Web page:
*** See, again, when it wants to tell you the government’s side of the story, the Sun uses simple sentences and no weird innuendo. But not for long…

Mrs Miller, 51, who set up her own financial investment firm with 52-year-old husband Alan, said outside the High Court that the ruling was “about our United Kingdom and all our futures”. The Remainers raised £170,000 online to launch the appeal to block the triggering of Article 50.

*** Why are we hearing about Alan? This is the Sun’s sly way of warning you, and them, that it is ready to get put a team of sleazebags, phone hackers and bent coppers on the case to find stuff out about Mr and Mrs Miller.

Lord Chief Justice Baron Thomas of Cwmgiedd, Sir Terence Etherton and Lord Justice Sales ruled the PM could not trigger it alone via the Royal Prerogative.

*** What’s the Royal Prerogative? Anyway, it’s clear they ruled against Theresa May but why? There’s no information here about why, and we’re already half way through.

The Government immediately appealed and the Supreme Court will hear the case on December 7. Ukip’s Nigel Farage warned of public outrage if Parliament blocked the referendum result.

*** There’s no suggestion of parliament “blocking” the referendum result — for a reason explained by the judges but not in this article. Are you any wiser? No? Read on…

The three Wrexiteers. Gina Miller. THE investment manager was born in Guyana, South America, where her dad was the Attorney General.

*** Column space is scarce. So why are we concentrating on where Mrs Miller went to school? Answer: because the Sun wants you to worry about Mrs Miller and not why the judges made their ruling. So it tells you..

She grew up in Britain and went to the £27,000-a-year Moira House School in Eastbourne, East Sussex, before studying marketing and HR at the University of London.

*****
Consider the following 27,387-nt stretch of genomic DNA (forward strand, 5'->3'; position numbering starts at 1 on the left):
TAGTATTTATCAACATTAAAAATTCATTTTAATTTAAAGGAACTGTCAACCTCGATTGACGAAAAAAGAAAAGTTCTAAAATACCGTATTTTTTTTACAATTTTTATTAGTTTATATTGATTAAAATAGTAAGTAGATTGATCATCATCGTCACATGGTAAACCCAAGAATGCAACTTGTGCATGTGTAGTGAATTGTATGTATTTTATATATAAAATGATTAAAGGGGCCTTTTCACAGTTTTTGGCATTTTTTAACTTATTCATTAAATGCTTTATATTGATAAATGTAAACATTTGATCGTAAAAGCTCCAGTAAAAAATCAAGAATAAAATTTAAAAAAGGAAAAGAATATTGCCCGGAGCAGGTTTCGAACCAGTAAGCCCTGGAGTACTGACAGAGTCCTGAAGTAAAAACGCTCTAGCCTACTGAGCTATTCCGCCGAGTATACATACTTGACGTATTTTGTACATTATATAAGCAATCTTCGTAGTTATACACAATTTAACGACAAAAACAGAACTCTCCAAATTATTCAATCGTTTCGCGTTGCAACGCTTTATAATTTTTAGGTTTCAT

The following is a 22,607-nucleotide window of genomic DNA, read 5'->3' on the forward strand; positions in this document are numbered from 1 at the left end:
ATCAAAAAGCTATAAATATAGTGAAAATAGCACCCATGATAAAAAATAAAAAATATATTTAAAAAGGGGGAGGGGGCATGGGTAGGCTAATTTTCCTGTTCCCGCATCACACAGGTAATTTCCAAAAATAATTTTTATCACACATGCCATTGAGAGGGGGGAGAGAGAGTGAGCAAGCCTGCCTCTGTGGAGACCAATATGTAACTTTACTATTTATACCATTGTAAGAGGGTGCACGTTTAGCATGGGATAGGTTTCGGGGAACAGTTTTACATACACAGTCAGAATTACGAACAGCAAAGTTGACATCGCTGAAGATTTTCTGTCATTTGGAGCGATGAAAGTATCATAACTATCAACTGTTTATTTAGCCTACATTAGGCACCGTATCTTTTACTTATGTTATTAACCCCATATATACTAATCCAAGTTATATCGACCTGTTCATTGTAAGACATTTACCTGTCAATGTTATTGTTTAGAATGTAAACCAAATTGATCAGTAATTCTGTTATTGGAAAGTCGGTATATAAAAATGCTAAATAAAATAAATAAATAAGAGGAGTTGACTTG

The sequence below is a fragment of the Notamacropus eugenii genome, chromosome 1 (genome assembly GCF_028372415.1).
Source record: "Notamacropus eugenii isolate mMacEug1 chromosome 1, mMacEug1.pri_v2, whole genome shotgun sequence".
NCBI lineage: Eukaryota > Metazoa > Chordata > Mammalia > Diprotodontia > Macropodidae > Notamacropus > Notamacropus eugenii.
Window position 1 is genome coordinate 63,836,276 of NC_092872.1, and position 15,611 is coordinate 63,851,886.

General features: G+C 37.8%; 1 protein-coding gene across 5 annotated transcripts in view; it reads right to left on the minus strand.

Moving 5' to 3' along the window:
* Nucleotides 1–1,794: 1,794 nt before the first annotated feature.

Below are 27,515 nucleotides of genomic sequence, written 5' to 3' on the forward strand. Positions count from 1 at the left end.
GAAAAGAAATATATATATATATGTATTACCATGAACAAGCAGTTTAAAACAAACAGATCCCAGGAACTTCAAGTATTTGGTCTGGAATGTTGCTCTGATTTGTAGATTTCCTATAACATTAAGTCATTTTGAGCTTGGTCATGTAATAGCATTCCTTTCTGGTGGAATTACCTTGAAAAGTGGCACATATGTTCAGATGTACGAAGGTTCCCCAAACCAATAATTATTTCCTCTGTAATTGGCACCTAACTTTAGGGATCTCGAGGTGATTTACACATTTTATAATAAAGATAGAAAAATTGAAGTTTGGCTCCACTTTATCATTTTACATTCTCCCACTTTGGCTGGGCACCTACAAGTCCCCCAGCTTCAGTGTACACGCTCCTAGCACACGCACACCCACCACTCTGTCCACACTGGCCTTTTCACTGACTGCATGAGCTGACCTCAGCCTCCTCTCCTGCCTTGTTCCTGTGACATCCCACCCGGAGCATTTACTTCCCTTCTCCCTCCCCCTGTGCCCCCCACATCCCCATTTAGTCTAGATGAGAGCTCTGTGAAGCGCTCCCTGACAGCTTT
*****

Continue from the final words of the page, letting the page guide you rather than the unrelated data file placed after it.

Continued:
*** In other words she’s a success story. But because her skin is brown and she went to private school the Sun wants you to think she is “foriegn”

She and third husband Alan set up SCM Private in 2009 but it has yet to turn a profit and lost £440,700 last year.

Husband Alan again. Third husband. Nudge, nudge. And they are loss-making businesspeople. Terrible that — you’re meant to think. Mind you, Rupert Murdoch’s firm News Corp lost $143 million in just three months this year so it can happen to the best of us.

Mrs Miller also runs charity the True and Fair Foundation.

*** This means: The Sun will be investigating that charity good and proper now. Everything Mrs Miller does will be deemed a matter of “public interest” just because she asserted her right to go to court and see if the government was acting legally. Her life will be turned over.

Grahame Pigney: THE semi-retired IT consultant set up the People’s Challenge campaign group to crowd-fund cash for the legal challenge.

*** The Sun will be giving that group a good going over, too. Forensic accounting, the lot. Exercise your rights as an individual, before the law, and they will give you the same treatment we gave Princess Di.

Mr Pigney, 62, commuted from his idyllic cottage in the Alaigne region of South West France to work in the UK.

*** This means: he’s comfortably off, living the kind of life many people dream of, because he has a skill and worked hard. So let’s hate him.

The thought of an EU exit disrupting his commute inspired him to take up the legal challenge.

*** Yes, because the UK signed a treaty saying travel within Europe should be easy, just the same as when Sun readers go on holiday in Spain or Greece. In future, Brit holidaymakers may have to join a separate queu with Chinese people and Americans at EU passport control desks, but the Sun does not want you to worry about that right now.

His modest house is tucked away from the main single-track road and overlooks nothing but vineyards for miles around.